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A hydrogen atom is characterized by the wavefunction

$$\mid \psi \rangle =\sqrt{\frac{2}{7}}\mid 4\,2\,1\rangle +\sqrt{\frac{1}{7}}\mid 2 \,1\,\bar{1}\rangle+\sqrt{\frac{4}{7}}\mid 3\,2\,0\rangle$$

I want to know the possible outcomes and the probability for obtaining each outcome from measuring $E$, $L^2$, and $L_z$, while also calculating the expectation value of the energy expressed as some number times $E_1$ (for $E$), $\hbar^2$ (for $L^2$), and $\hbar$ (for $L_z$). I know the possible outcomes are the eigenvalues for the observable, but we didn't really go over any examples, and there are few examples of this sort in the textbook, so I don't know where to begin. For example, I know when we act $L^2$ on the system, we will get

$$ L^2\mid \psi\rangle=6\hbar^2\sqrt{\frac{2}{7}}\mid 4\,2\,1\rangle +2\hbar^2\sqrt{\frac{1}{7}}\mid 2 \,1\,\bar{1}\rangle+6\hbar^2\sqrt{\frac{4}{7}}\mid 3\,2\,0\rangle$$

However, what does this tell me about the possible outcomes? Would the probabilities for each outcome be the coefficient multiplying each successive term squared divided by the Pythagorean sum of the all three terms? How do I find the expectation value? Any help would be appreciated.

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By the way, what you have there is not a wave function, it is a state ket. The wave function is just the coefficient of the position basis. –  silvrfück Oct 27 '13 at 20:28
    
According to the problem, $\mid \psi\rangle$ listed above is a wave function. This is getting very confusing--do you know of any references (besides Griffiths) that goes into senior-level quantum mechanics more in depth? –  Bronzeclocksofbenin Oct 27 '13 at 20:43
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Well, sometimes the term wave function is used in a rather careless way. A quantum state is characterized by a vector. If a basis is given, a vector can be characterized by its coordinates in that basis, and the wave function is nothing but the function that gives the coordinates of your state ket in the position basis. So the same information that it is in the ket is also in the wave function, that is why the term is used ,at least in my opinion, carelessly. For quantum mechanics i strongly reccomend Cohen-Tanoudji's book, in my opinion, it is really well written. –  silvrfück Oct 28 '13 at 11:17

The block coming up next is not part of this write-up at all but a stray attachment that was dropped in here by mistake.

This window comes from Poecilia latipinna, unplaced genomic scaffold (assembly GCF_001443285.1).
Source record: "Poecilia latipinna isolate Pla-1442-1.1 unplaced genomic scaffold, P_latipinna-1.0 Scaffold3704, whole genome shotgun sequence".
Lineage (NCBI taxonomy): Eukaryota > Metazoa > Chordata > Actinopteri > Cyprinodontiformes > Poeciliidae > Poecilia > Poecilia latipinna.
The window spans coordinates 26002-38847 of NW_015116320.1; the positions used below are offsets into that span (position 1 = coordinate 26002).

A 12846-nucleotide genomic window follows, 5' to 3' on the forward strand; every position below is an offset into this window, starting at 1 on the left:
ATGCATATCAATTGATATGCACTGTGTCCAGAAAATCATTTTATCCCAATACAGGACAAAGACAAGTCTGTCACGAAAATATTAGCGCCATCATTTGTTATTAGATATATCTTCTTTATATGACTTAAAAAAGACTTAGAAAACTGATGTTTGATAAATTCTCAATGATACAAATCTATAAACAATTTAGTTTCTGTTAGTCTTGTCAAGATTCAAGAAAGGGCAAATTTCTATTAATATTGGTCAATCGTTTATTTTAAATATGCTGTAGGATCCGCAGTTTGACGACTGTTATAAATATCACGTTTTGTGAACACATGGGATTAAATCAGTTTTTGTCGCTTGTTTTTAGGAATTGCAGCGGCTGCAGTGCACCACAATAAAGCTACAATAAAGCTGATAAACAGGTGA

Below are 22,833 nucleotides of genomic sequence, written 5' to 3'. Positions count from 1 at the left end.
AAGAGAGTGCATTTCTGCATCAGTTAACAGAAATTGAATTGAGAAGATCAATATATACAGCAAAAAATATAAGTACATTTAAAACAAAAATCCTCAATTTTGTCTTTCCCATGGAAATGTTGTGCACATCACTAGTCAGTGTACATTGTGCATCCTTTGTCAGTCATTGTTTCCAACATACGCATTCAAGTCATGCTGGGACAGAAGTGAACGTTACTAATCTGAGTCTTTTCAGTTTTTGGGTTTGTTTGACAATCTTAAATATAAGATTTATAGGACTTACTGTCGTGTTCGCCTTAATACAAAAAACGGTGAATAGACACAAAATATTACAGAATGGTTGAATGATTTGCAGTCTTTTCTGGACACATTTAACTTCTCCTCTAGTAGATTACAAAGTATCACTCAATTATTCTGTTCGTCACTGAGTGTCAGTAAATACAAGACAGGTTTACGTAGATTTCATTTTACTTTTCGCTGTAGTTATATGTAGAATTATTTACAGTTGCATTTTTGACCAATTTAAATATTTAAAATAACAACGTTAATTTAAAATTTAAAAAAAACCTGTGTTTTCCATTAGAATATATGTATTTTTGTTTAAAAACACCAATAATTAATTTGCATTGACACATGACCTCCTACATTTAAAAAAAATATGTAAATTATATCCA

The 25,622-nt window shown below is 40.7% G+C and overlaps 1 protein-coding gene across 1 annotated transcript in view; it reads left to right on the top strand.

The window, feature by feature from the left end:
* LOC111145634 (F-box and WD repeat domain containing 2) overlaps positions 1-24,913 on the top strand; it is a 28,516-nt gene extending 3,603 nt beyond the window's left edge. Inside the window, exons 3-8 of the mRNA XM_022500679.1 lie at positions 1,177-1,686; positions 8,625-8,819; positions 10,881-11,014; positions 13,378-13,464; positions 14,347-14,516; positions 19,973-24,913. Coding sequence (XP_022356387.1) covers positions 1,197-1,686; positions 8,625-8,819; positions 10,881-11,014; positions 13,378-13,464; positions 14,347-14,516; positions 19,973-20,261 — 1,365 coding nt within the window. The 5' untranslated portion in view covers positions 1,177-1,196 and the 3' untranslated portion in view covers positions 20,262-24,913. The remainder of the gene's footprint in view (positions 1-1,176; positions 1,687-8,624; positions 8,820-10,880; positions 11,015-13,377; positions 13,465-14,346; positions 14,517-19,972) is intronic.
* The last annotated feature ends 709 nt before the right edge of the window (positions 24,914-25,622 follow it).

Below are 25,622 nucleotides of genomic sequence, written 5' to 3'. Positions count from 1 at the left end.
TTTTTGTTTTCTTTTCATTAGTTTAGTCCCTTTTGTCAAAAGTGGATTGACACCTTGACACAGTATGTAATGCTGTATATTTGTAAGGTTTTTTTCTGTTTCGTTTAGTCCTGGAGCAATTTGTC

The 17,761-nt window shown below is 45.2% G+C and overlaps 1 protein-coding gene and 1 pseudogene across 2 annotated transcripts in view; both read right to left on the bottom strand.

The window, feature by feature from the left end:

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The state ket of a system has encoded all the information that can be known about that system. In which way? Well, in its linear decomposition on the eigenstates that form a basis in the Hilbert space you are working at.

Your particular ket is represented as a linear combination of 4 kets who have nonzero coefficients. All of those kets represent a particular basis-state(which is characterized using complete sets of commuting obsevables, in your case $E,L^2$ and $Lz$). The 3 numbers "inside" the ket give a possible values of $E,L^2$ and $Lz$(via eigenvalue equations). With what probability?well that is just the modulus of the coefficient in the linear composition. So you see, the possible values are the ones without zero coefficient, that is, the ones with nonzero probability.

Now, if you wanted information about another magnitude apart from $E,L^2$ or $Lz$, you would have to express your current base kets in the eigenkets(in another complete set of commuting observables) of the magnitude whose information you wanna know.

Beware normalization always(your ket is normalized)

To get the expectation value you just "Bra Ket" your operator(if you think carefully you will realize that by this you just make a sum of all the possible values multiplied by their probabilities).

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How do the numbers "inside" the ket (namely, $n$, $\ell$, and $m_l$) give me the possible values of $E$, $L^2$, and $L_z$? For example, I know $L^2\mid n\ell m\rangle = \ell(\ell+1)\hbar^2 \mid n\ell m\rangle$; does not mean the possible values of measuring $L^2$ are simply $6\hbar^2$, $2\hbar^2$, and $6\hbar^2$? –  Bronzeclocksofbenin Oct 27 '13 at 19:54
    
yeah, exactly. Just use the eigenvalue equation. –  silvrfück Oct 27 '13 at 20:22
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